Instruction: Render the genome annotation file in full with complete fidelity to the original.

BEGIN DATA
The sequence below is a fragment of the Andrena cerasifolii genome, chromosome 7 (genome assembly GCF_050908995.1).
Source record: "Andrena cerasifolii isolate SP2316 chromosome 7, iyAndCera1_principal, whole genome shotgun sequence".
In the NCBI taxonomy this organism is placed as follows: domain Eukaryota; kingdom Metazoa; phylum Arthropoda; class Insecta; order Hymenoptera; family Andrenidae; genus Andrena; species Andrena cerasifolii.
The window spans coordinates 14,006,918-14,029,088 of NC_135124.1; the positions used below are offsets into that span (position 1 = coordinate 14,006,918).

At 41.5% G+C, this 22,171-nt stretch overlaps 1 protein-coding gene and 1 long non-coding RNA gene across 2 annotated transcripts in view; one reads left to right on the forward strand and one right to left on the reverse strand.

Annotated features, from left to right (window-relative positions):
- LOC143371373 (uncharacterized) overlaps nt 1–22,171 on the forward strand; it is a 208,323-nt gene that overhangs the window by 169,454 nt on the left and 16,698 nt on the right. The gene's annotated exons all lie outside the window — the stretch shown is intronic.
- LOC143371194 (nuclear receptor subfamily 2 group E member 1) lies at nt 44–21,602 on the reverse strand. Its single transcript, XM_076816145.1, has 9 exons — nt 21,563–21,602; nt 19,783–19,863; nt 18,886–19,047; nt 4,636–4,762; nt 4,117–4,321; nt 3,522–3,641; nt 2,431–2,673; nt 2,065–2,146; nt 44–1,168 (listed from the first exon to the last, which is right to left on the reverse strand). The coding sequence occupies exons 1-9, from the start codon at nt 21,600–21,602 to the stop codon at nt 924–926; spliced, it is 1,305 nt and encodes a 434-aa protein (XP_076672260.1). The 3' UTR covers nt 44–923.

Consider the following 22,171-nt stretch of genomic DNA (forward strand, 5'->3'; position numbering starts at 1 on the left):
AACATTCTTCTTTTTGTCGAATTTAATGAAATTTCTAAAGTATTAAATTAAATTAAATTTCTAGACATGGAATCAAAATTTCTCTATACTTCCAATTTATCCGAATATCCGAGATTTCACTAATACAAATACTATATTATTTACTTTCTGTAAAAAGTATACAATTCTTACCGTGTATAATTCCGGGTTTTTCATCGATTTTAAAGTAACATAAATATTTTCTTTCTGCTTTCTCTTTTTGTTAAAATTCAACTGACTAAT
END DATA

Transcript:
The sequence below is a fragment of the Andrena cerasifolii genome, chromosome 7 (genome assembly GCF_050908995.1).
Source record: "Andrena cerasifolii isolate SP2316 chromosome 7, iyAndCera1_principal, whole genome shotgun sequence".
In the NCBI taxonomy this organism is placed as follows: domain Eukaryota; kingdom Metazoa; phylum Arthropoda; class Insecta; order Hymenoptera; family Andrenidae; genus Andrena; species Andrena cerasifolii.
The window spans coordinates 14,006,918-14,029,088 of NC_135124.1; the positions used below are offsets into that span (position 1 = coordinate 14,006,918).

At 41.5% G+C, this 22,171-nt stretch overlaps 1 protein-coding gene and 1 long non-coding RNA gene across 2 annotated transcripts in view; one reads left to right on the forward strand and one right to left on the reverse strand.

Annotated features, from left to right (window-relative positions):
- LOC143371373 (uncharacterized) overlaps nt 1–22,171 on the forward strand; it is a 208,323-nt gene that overhangs the window by 169,454 nt on the left and 16,698 nt on the right. The gene's annotated exons all lie outside the window — the stretch shown is intronic.
- LOC143371194 (nuclear receptor subfamily 2 group E member 1) lies at nt 44–21,602 on the reverse strand. Its single transcript, XM_076816145.1, has 9 exons — nt 21,563–21,602; nt 19,783–19,863; nt 18,886–19,047; nt 4,636–4,762; nt 4,117–4,321; nt 3,522–3,641; nt 2,431–2,673; nt 2,065–2,146; nt 44–1,168 (listed from the first exon to the last, which is right to left on the reverse strand). The coding sequence occupies exons 1-9, from the start codon at nt 21,600–21,602 to the stop codon at nt 924–926; spliced, it is 1,305 nt and encodes a 434-aa protein (XP_076672260.1). The 3' UTR covers nt 44–923.

Consider the following 22,171-nt stretch of genomic DNA (forward strand, 5'->3'; position numbering starts at 1 on the left):
AACATTCTTCTTTTTGTCGAATTTAATGAAATTTCTAAAGTATTAAATTAAATTAAATTTCTAGACATGGAATCAAAATTTCTCTATACTTCCAATTTATCCGAATATCCGAGATTTCACTAATACAAATACTATATTATTTACTTTCTGTAAAAAGTATACAATTCTTACCGTGTATAATTCCGGGTTTTTCATCGATTTTAAAGTAACATAAATATTTTCTTTCTGCTTTCTCTTTTTGTTAAAATTCAACTGACTAAT